If you didn’t see 2016’s “Suicide Squad,” which featured the debut of Margot Robbie’s portrayal of DC Comics character Harley Quinn, don’t worry, “Harley Quinn: Birds of Prey” has you covered.
Easily the best part of the earlier film, Harley does a quick recap through adorable animation of who she is and how she got here at the start of the movie.
She and Joker split, and she needs to figure out her next chapter. When she confirms her new relationship status to the entire city of Gotham, she finds herself on the business end of many guns, bombs and arrows from the folks she’s angered over the years and, since she’s no longer Joker’s girl, they feel free to take her out.
With a lot of glee and some sick fighting moves that break a lot of bones, Harley always seems to find her way out. That is until Roman Sionis, a.k.a. Black Mask, played by an Americanized and skeezy Ewan McGregor, nabs her and right before his goons start to peel her face off (yep), she makes him an offer he can’t refuse. Harley agrees to track down Sionis’ missing giant diamond that holds the key to the mythically large fortune. The rock was stolen by Cassandra Cain, the light-fingered foster kid played by Ella Jay Basco who winds up in the police station.
So Harley sets off to find the kid. When she does, it’s a bit harder than she anticipated as it seems that everyone is either after her or Cassandra, or sometimes both.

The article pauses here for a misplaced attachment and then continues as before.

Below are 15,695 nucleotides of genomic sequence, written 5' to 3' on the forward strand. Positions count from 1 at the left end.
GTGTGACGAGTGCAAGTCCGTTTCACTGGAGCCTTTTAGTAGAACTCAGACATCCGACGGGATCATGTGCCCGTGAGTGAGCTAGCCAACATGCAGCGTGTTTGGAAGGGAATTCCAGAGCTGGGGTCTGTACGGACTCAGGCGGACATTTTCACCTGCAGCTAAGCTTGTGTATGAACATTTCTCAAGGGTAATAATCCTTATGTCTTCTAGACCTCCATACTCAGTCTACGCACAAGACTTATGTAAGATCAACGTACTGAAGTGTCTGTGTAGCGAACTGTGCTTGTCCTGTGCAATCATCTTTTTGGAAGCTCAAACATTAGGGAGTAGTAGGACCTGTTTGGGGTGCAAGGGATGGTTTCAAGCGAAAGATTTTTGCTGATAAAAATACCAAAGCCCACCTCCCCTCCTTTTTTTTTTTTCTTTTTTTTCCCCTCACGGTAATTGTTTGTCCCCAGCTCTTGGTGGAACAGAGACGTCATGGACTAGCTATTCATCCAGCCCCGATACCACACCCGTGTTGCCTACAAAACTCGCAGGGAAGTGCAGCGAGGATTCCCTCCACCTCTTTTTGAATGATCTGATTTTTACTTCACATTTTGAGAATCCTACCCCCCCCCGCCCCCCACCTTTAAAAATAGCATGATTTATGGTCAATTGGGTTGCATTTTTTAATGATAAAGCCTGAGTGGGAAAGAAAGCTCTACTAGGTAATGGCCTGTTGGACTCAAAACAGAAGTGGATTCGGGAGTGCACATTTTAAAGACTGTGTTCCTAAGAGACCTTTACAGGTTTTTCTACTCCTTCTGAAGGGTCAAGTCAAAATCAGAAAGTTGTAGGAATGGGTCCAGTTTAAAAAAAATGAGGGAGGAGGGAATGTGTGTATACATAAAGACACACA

Throughout the film we learn a little bit about Sionis’ lounge singer, Dinah Lance a.k.a The Black Canary, played by Jurnee Smollett-Bell, Gotham’s spurned detective Renee Montoya, played by Rosie Perez, and a shadowy figure with a crossbow, The Huntress, played by Mary Elizabeth Winstead.
This is Harley’s movie, full stop (which is probably why Warner Bros. decided to add her name to the official title after opening weekend). While we are introduced to origins of the Birds of Prey girl gang slowly throughout, it’s Harley we’re all here to see, and it really is wonderful to see Robbie fully embrace the deranged anti-heroine as she roller skates her way through a throng of faceless henchmen.
The film is so starkly different from a lot of DC films, it’s not dark or brooding, or in any way too serious. “Harley Quinn: Birds of Prey” doesn’t make anything feel too forced and instead trucks along in a loud and brightly colored world of violence, mayhem and women taking their power back and saving themselves instead of waiting to be rescued.
In stark contrast to many of its predecessors in the DC Extended Universe, it is not beholden to the male gaze of female characters, and it highlights them fully and develops Harley into something fun to watch. While you get a good look at each character, Huntress felt a little underdeveloped which could have been because of her later full introduction in the film. But it’s when she, Harley, Canary, Cassandra and Rene all come together that the movie really clicks.
Sure, they may rely a bit too heavily on the fight choreography, and some of the fights go on a tad longer than is really necessary, but the look and the feel of the film as a whole is still quite the ride.